“That was an excellent sermon, Reverend.” Lyle Gessup, one of Daddy’s hunting buddies, as well as a member of his congregation, shook Daddy’s hand. “I’m sorry for your loss.”

“Thank you kindly, Lyle,” Daddy said, then frowned. “It’s a shame my wife didn’t believe enough. Had she put her faith in God, the venom of the snake wouldn’t have harmed her.”

“Amen.” Lyle nodded. “Are you worried about her salvation?”

“I admit I have my fears. If the Holy Spirit runs strong through your body, there ain’t nothing to fear. God will protect you and deliver you from all that is evil.”

“Amen,” Lyle repeated, and shifted his gaze to the wooden casket displayed on the small altar. “Your wife was a devout woman. Her death makes me wonder if I have enough of the Holy Spirit in me. It also makes me wonder what’ll happen to me when I die.” Lyle shook his head. “My apologies, Reverend. This ain’t no time for this kinda talk.”

“That’s okay, Lyle. I think we all wonder what will happen to our souls upon death. If we’re free of sin, though, there ain’t no need to wonder,” Daddy said with a reassuring smile.

“But your wife, what with as devout as she was, she still couldn’t handle the venom.” Lyle let out a breath that was laced with whiskey. “I think I need to go pray for her.”

“You do that,” Daddy said, and gave Lyle a pat on the shoulder.

After the man walked away, the boy looked to the altar, stared at his dead mama, and thought about what Daddy had said to Lyle. “What does happen to us when we die?” he asked.

Daddy led him to the casket. The rest of the congregation, made up of thirty-five or so, hung back, praying or talking among themselves. “What are you askin’ me, boy?”

“If we don’t believe in God, what’ll happen to our souls?”

“Don’t know. Could be as soon as we die we’re reborn as someone else.” He smiled. “Maybe even an ant or bird. Or, it could be we just die, which is why we should make the most out of livin’.”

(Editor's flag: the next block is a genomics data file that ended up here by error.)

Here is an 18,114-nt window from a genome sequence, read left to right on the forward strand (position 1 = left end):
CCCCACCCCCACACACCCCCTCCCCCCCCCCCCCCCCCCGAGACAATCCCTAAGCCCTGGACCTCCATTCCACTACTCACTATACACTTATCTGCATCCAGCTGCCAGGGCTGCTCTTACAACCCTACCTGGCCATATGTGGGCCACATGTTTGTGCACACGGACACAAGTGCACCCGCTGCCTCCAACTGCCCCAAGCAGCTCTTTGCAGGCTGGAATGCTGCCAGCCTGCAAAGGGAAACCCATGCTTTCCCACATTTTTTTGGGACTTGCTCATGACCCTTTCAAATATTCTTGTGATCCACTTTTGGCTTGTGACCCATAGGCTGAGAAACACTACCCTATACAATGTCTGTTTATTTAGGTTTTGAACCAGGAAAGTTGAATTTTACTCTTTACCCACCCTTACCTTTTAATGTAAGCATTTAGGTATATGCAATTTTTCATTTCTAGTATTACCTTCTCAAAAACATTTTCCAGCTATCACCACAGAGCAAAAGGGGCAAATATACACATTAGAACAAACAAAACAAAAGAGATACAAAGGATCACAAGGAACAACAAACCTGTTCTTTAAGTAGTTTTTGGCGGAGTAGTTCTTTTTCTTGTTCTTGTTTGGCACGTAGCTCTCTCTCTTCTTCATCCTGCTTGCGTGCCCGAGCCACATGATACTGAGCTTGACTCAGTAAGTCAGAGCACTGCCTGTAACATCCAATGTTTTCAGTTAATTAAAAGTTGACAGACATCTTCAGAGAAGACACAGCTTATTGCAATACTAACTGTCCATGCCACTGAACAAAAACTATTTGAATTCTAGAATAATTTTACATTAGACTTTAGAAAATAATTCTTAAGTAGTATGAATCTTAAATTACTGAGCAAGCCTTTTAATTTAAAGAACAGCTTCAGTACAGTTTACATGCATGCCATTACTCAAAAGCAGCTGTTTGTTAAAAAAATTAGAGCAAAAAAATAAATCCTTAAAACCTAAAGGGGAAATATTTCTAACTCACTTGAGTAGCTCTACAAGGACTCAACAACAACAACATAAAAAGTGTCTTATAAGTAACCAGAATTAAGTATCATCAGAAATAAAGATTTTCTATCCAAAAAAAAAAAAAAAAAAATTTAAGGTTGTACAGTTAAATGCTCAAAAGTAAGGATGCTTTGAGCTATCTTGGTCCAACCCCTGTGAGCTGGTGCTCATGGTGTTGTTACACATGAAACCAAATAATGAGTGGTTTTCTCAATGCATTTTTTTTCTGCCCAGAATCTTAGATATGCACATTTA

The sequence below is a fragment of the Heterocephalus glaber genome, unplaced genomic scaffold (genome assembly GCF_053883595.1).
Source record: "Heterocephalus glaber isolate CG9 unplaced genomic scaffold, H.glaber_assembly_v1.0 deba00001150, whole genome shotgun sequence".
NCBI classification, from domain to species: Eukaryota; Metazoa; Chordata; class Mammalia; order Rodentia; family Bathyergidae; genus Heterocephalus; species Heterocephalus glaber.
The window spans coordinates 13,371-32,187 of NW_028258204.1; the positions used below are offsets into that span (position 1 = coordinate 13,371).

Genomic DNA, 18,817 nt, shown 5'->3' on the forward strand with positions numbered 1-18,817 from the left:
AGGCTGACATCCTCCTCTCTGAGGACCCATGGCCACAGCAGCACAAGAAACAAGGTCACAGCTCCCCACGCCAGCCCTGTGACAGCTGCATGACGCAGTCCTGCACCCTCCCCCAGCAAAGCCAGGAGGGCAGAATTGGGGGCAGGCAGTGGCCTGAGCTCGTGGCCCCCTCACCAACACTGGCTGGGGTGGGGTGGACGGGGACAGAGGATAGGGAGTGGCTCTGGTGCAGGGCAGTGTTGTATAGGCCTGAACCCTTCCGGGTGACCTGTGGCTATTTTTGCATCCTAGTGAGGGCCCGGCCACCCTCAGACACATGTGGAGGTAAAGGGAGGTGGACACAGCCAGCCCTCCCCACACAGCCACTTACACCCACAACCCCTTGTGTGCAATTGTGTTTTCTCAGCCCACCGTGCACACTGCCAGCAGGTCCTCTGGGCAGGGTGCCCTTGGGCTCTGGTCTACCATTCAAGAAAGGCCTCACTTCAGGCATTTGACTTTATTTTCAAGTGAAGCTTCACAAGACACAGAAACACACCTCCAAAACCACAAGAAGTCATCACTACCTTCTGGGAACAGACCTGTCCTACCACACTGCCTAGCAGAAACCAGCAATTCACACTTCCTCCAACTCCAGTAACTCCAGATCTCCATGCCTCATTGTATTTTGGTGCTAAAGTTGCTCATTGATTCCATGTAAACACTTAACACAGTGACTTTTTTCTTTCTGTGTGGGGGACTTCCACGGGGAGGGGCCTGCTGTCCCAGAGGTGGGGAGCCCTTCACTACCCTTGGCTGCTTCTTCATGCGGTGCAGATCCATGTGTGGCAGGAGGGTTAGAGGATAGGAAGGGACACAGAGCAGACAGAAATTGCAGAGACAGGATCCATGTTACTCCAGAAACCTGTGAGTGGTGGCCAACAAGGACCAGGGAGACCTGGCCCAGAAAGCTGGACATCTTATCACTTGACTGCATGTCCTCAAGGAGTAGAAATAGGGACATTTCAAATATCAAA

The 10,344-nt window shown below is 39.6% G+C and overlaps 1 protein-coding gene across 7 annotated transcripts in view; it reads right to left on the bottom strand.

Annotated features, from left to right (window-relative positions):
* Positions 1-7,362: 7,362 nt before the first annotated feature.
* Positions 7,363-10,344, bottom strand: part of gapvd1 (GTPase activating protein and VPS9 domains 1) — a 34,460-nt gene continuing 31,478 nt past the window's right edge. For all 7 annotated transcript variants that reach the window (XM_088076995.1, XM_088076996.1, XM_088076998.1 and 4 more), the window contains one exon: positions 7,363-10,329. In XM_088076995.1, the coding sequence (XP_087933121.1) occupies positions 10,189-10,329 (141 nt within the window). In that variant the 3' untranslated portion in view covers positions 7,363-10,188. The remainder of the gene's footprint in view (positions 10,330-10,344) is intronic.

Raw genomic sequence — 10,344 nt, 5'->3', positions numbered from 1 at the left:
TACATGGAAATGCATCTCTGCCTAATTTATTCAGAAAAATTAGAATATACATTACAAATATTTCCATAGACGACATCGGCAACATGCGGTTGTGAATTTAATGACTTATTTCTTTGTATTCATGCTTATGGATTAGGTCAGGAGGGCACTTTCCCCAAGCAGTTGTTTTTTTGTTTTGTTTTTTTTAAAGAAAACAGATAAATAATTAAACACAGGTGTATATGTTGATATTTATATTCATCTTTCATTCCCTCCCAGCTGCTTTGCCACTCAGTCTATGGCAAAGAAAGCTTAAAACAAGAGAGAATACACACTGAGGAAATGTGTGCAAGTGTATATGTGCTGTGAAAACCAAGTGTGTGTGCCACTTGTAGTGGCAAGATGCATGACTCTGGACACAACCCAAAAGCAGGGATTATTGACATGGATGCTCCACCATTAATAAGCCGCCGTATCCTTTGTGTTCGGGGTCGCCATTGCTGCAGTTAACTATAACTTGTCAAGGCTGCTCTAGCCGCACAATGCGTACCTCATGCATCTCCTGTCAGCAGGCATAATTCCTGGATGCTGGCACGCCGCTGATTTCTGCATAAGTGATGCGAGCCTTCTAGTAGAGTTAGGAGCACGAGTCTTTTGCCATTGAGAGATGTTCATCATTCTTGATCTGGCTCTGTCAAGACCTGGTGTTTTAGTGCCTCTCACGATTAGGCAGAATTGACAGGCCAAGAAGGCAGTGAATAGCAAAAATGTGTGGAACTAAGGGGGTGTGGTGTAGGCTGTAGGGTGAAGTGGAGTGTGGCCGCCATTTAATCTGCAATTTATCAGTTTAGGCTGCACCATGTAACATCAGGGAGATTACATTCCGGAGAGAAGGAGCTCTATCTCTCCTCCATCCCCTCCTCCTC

“What about going to Hell?”

“Well, if there ain’t no such thing as God, how can there be a Hell?”

“I guess you’re right, but are you worried about what Mr. Lyle said?”

“What’s that?”

“He thinks Mama was a better Christian than him.”

“We know that ain’t true.”

“Yeah, but aren’t you worried the congregation will start wondering about what’ll happen to them if they ain’t got enough Holy Spirit in them when they die?”

Daddy hugged him to his side. “Boy, you sure are a smart one. I could use your mama’s early demise to give my congregation hope that there’s salvation even if we die with sin stainin’ our soul. I’ll have to think how to do that.”

“What about the snakes? You could put one in her casket before she gets buried.”

Daddy grinned. “I could put one in her belly.”

He touched his stomach. “How would you do that?”

“I did say I wanted to gut your mama. I could open her up and put the rattler inside.” He snapped his fingers. “And let the beast swallow her sins and cleanse her soul.”

Daddy was the best preacher ever, even if he didn’t believe a word of what he preached. “Will you get in trouble?”

“Don’t you worry, son. I’ll talk to the sheriff. In the meantime, I want to do something special.” He turned toward his congregation. “Before I take my beloved wife home and bury her in the family plot, there’s something I need you all to do for me.”

Daddy stood behind him. “Since my wife loved Jesus so much, I know she’d would want me to do this now. I need y’all to gather around. My son is just as Christianly as his mama. I want him to work by my side and learn my ways so he can carry on this church when I’m old and gray. I want his mission to start now. Today, my boy will become a reverend.”